Sunday, March 21, 2010

Roll Poll: full-circle campaigning.

An all-time favorite advertising mantra of mine is as follows:

"Advertising is not a one-night stand; good advertising is a relationship. A successful relationship never starts with a one-night stand."

I believe the speaker who introduced that quote was speaking in terms of the nonsense of flighting social media, but it applies in a way to any and all advertising initiatives. Like campaigns, not all relationships last forever, but the ones with meaning tend to have a defined timeline and a clear story. What is a campaign, after all, but a messaging relationship, a messaging story? Any good and well thought-out story, just like most relationships, has a solid beginning, middle, and end.

Delivering a giant punch in the face to any wimpy advertising team who says their brand is low-interest and not good fodder for a riveting integrated campaign, Cottonelle Roll Poll. Does your toilet paper roll over or under? Over or under, indeed.

It's a topic of great importance to me, as evidenced by my reply on LadyData. Over seems to be the *only* correct answer, and I will argue it to the death, for a million different reasons. And apparently, so will a whole lot of other people.

From start to finish, this campaign has been a joy for me, delivering on a strong beginning, middle and end. Totally integrated: television, web, out of home, transit, print are just a few of the media types I've seen utilized, hanging together beautifully from start to finish. My experience with the campaign included the following:

Beginning: television, kicking off some mass awareness with spots such as this:

Hilarious and provoking. I dig it. Gets people to the website for a vote.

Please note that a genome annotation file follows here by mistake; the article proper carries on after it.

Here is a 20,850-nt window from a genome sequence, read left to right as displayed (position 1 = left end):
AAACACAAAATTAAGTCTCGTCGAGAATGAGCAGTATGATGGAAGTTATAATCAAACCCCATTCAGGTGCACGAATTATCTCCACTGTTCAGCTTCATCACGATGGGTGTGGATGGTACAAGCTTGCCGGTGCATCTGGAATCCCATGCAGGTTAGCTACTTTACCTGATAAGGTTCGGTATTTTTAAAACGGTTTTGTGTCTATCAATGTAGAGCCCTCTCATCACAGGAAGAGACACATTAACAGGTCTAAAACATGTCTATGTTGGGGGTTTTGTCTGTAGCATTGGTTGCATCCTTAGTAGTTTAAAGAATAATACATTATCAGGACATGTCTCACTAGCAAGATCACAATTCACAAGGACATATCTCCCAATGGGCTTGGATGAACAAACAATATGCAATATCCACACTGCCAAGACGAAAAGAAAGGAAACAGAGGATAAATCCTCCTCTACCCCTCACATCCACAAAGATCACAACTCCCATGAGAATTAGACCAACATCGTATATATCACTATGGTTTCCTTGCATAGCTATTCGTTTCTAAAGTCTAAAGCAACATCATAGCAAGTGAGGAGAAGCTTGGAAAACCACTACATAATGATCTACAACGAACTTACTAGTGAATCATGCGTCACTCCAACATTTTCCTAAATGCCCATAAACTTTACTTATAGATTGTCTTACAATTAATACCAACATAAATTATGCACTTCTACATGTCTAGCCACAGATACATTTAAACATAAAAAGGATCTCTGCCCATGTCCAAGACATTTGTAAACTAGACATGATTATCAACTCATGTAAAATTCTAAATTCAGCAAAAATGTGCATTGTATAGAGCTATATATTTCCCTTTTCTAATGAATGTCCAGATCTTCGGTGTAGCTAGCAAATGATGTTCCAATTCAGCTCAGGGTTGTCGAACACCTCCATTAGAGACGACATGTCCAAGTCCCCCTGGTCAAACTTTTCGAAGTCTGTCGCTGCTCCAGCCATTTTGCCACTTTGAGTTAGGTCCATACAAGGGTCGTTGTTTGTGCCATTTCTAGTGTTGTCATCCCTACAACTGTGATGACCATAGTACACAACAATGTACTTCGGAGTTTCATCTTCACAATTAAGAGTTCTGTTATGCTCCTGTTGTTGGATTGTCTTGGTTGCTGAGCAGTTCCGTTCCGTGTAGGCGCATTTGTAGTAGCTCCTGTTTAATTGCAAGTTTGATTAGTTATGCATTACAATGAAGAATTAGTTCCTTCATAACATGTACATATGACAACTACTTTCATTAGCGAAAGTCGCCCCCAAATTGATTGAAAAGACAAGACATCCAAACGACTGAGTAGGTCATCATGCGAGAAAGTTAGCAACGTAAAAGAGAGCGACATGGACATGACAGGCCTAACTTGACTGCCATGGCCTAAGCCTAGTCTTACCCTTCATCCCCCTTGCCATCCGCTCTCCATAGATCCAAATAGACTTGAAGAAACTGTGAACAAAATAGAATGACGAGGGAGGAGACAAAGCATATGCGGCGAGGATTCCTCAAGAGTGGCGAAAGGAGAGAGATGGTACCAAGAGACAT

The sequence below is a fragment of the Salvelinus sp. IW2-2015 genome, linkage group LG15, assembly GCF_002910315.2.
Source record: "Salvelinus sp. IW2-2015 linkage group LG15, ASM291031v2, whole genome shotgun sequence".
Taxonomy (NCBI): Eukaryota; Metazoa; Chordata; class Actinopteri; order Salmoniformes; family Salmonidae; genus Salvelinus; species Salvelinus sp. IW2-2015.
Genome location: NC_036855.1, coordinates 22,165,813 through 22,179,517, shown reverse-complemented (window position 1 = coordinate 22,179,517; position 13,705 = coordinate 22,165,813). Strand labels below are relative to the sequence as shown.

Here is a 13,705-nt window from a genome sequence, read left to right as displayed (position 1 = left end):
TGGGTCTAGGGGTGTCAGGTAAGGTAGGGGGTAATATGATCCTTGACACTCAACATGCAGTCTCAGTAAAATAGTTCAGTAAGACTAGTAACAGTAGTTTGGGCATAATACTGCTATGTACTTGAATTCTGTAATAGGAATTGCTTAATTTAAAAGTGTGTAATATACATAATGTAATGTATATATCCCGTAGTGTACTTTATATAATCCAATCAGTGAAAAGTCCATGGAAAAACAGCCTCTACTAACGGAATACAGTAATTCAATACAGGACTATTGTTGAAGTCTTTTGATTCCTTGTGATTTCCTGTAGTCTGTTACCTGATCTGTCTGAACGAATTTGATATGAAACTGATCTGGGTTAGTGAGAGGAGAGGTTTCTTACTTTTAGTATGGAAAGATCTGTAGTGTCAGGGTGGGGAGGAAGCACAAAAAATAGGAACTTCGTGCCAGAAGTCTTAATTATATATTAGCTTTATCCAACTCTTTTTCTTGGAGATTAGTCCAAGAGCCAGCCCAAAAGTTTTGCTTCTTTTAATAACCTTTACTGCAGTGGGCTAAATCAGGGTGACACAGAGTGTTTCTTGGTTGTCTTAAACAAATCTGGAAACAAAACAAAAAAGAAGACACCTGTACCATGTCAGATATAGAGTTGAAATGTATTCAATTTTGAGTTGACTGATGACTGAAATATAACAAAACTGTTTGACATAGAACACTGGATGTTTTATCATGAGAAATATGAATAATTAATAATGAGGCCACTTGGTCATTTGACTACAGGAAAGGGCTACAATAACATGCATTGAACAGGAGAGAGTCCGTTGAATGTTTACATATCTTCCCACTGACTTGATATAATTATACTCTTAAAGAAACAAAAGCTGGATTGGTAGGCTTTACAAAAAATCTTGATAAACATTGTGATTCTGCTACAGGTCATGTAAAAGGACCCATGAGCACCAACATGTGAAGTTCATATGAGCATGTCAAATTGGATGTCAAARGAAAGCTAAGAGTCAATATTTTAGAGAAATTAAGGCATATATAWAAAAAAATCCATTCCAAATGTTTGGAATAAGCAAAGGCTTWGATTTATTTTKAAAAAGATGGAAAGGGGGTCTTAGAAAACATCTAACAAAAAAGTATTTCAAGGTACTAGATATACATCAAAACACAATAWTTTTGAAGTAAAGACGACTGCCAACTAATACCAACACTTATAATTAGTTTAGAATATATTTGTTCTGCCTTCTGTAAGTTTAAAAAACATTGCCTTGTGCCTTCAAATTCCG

Middle: Interactive, keep people talking, voting, and thinking about the brand. The site includes a live polling map, comments-ticker, and video components. Pretty slick for a toilet-paper site. Driving to the site were badges and contests pushed by mommy bloggers, search, the whole nine yards.

Transit and out of home ads tracked the poll in public, showing dedication to the outcome of the campaign (aka, we're not joking, this is a real poll) and providing up-to-date polling results.

End: Some forward-thinking print, bringing the campaign full-circle by displaying the results in an interactive manner.

The print includes a glue-in insert, depicting the toilet paper rolling in the manner the people have chosen (over, obviously, the only correct choice).

It flips up, just like a real roll would, see?

It folds out to include all kinds of information on the poll,

...which includes a pretty infographic!

Loved this print, and was very excited to see it during my Sunday morning magazine catch-up. What a great close to the campaign.

The Cottonelle Roll Poll campaign is important for a few key reasons.

First and foremost, the brand deviated from their traditional messaging (softness, strength, amount, etcetera) and instead went to town with one of life's most pressing questions, something silly.. I applaud them for taking that risk, something we don't tend to see a lot of in the CPG category.

In doing so, they fostered a relationship with a consumer who had seen their product as a necessity, not a topic of conversation. In other words, they got people talking about the product.

Finally, they committed to their campaign, and they played it out to the very end. They didn't leave their consumer hanging; once they engaged, they stuck with the conversation and wrapped it up in a timely manner. Their clear beginning, middle, and end made for a focused and well thought-out campaign, as well as a lovely case study for integration.

Nice work, Cottonelle. I congratulate you on your finely-tuned vision. Advertising is supposed to be fun, after all. We're not saving lives, here.


  1. I'm glad I'm not the only one who enjoyed this campaign. Over is the only correct answer. Great recap, I hadn't seen the print aspects yet. Thanks.

    My favorite part about this campaign is that they are a toilet paper company -- illustrating that any brand, no matter how mundane can tell an engaging story that touches consumers at multiple access points. If you can get people to be passionate about toilet paper, maybe dish soap is next? Or paper towels?

  2. Totally agree, Danny, on all points. Thanks so much for reading, and for weighing in. :)